The Carbon Tax – when is a tax, not a tax??

According to the official figures. The Carbon Tax has added about 0.4% to the cost of living for the typical household. Doesn’t sound much, at 0.4% but let’s take a deeper look at what that means in reality.

Referring to a report on electricity prices from the Department of Resources, Energy, and Tourism. Over the past four years, electricity costs for households have risen on average by around 70% nationally. That’s right SEVENTY percent increase in the past 4 years!! Isn’t this supposed to regulate?

Carbon TaxI looked at my last bill for home – $900 for the quarter – but then that is for 2 people and frankly. We are rarely at home. Our neighbours came in at double that! But $900 a quarter is $3600 a year and that is after tax – probably closer to $4400 of pre tax income (based on an average tax rate of 22%). With the ATO reporting a median income of around $48,700 that means 9% of income going on Electricity!! Best make sure you turn the lights off. Only use the beer fridge in the summer and maybe go the Hills Hoist over the tumble drier!

To be fair, there are a number of assumptions in the above calculations. But the point is that there has been a substantial real cost increase for households.

What about for Industry?

According to Tourism Accommodation Australia, the Carbon tax has reduced profits by around 12% in the accommodation industry.

The Australian Retailers Association conducted a survey – 80% of business say that have been negatively impacted by the carbon tax.

The Australian Industry Group surveyed 485 businesses – and the Carbon Tax was estimated to have increased energy prices by 14.5%. Manufacturing has been amongst the hardest hit. Especially given an inability to pass on the cost rises – margins are squeezed.

The Australian Trucking Association has thus far avoided any impact. With the trucking sector being exempt until July 2014. Not so fortunate have been the airlines, with no exemption and compounded by already paper-thin profitability and an inability to pass on costs.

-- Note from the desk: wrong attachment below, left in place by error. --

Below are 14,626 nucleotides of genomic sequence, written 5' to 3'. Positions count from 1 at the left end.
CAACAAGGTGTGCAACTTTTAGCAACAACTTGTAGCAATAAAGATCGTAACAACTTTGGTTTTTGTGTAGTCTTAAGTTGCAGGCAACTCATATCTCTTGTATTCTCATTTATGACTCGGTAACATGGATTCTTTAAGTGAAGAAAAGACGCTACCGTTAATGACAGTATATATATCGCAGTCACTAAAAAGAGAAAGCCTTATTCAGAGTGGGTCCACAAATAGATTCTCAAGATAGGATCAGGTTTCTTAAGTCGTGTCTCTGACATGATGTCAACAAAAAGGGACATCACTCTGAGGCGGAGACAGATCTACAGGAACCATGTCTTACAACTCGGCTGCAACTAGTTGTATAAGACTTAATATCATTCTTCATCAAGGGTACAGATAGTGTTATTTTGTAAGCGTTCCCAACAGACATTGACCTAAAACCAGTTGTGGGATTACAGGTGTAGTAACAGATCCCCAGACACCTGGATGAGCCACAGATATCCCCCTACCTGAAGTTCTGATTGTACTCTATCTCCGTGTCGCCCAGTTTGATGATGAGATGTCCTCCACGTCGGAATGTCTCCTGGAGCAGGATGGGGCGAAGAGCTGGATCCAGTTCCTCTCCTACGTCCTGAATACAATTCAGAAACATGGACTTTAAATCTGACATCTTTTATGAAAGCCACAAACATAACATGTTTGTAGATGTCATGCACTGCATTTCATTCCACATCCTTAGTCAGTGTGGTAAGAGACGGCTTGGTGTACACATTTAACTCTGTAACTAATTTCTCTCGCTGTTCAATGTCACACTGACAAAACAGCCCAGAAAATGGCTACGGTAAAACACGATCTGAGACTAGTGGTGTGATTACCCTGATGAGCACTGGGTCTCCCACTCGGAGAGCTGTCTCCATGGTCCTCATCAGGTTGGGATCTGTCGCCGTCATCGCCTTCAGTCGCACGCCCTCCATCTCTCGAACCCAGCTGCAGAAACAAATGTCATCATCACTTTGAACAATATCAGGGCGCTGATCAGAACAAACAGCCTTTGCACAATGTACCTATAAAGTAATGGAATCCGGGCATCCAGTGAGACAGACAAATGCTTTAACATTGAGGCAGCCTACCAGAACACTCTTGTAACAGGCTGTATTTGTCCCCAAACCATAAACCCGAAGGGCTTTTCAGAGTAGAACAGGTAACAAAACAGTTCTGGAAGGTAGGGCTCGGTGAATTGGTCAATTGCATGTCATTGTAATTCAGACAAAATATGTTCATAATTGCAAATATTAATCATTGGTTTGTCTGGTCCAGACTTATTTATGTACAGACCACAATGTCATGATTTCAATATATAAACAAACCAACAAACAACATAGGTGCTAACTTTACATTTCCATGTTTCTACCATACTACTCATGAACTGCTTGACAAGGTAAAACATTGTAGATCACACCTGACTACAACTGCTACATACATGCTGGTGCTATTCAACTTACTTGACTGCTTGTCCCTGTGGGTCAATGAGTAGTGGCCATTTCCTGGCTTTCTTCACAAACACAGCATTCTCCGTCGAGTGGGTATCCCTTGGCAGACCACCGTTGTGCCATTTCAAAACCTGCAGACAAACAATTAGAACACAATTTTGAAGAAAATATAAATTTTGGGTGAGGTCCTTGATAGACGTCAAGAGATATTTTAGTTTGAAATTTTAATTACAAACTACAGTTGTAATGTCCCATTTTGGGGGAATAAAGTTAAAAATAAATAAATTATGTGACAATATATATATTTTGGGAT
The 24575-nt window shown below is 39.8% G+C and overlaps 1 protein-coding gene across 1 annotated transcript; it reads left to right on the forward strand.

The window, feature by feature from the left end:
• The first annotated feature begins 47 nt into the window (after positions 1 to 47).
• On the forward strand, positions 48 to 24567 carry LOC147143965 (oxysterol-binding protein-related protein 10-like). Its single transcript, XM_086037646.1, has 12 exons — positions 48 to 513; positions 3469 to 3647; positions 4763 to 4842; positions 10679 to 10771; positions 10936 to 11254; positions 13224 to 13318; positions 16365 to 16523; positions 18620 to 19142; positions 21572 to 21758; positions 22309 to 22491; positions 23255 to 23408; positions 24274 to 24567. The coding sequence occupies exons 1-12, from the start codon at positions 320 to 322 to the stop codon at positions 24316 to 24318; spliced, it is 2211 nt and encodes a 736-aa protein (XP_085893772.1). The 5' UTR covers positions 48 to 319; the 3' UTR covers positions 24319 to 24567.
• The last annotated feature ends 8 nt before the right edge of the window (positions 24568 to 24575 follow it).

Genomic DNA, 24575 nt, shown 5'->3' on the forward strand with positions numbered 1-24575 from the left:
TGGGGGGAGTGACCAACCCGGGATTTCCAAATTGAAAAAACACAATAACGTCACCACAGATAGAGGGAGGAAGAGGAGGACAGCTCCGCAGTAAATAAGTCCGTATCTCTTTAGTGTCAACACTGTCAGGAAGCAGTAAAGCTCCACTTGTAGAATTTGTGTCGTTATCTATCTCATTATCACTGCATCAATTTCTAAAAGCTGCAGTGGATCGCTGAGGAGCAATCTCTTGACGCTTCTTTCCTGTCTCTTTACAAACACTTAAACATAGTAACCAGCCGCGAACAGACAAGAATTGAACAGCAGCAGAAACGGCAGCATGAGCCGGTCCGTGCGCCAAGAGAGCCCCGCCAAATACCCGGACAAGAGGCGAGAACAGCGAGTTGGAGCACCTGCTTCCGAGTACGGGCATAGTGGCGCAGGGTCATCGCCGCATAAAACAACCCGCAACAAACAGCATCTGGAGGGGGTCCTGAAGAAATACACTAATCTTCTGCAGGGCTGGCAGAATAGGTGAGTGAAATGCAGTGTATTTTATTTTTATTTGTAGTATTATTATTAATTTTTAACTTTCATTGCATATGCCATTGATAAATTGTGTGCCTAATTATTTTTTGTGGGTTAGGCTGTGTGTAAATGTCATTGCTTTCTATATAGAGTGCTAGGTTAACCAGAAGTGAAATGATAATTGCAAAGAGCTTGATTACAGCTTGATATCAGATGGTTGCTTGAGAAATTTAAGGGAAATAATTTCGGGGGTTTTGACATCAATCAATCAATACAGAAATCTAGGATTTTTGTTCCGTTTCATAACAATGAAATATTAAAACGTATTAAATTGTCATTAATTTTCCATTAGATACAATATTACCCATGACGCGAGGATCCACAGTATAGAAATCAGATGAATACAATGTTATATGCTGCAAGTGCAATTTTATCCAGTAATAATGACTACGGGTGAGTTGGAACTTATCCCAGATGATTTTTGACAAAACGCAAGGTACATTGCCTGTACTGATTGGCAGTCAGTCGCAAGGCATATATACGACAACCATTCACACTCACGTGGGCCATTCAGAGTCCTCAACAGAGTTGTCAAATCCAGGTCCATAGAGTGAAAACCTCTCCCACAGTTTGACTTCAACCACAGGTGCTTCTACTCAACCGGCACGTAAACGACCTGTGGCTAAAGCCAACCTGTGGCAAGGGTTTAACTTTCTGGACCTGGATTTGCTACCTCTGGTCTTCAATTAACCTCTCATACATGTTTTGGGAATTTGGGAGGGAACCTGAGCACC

So what is the future for the Carbon Tax?

The media this week is awash with speculation over the future of the Carbon Tax. And the answer to that really depends upon who you ask!

Under a Liberal/Abbott government it will be scrapped – I heard this right from the horse’s mouth over breakfast a few weeks ago – Click here for article.
Under our current PM, there has been a statement on moving to an Emission Trading Scheme – still the same issues, just a different name. The switch – which is reported to cost in the order of $4bn, will be funded by “cuts elsewhere”.

In reality, has the tax really helped the environment?

I was in Singapore a couple of weeks ago – the air pollution index is normally around 75 at this time of year – but 3 weeks ago reached a record 400. This basically means “Not Safe” to go outside. The source of the problem was its neighbour, Indonesia, where forests continue to be burned down to make way for Palm oil plantations. So, has having a heavier burden on industry and consumer alike done much for the environment – probably not. Has it made Australian business less competitive, yes! Has it cost the public more through cost of living rises – absolutely!

So the age old question – irrespective of Government what can you do to shield yourself from the cost pressures associated with the Carbon Tax? Earn more income, and covered calls provide a great starting point for that and we would love to show you how click here

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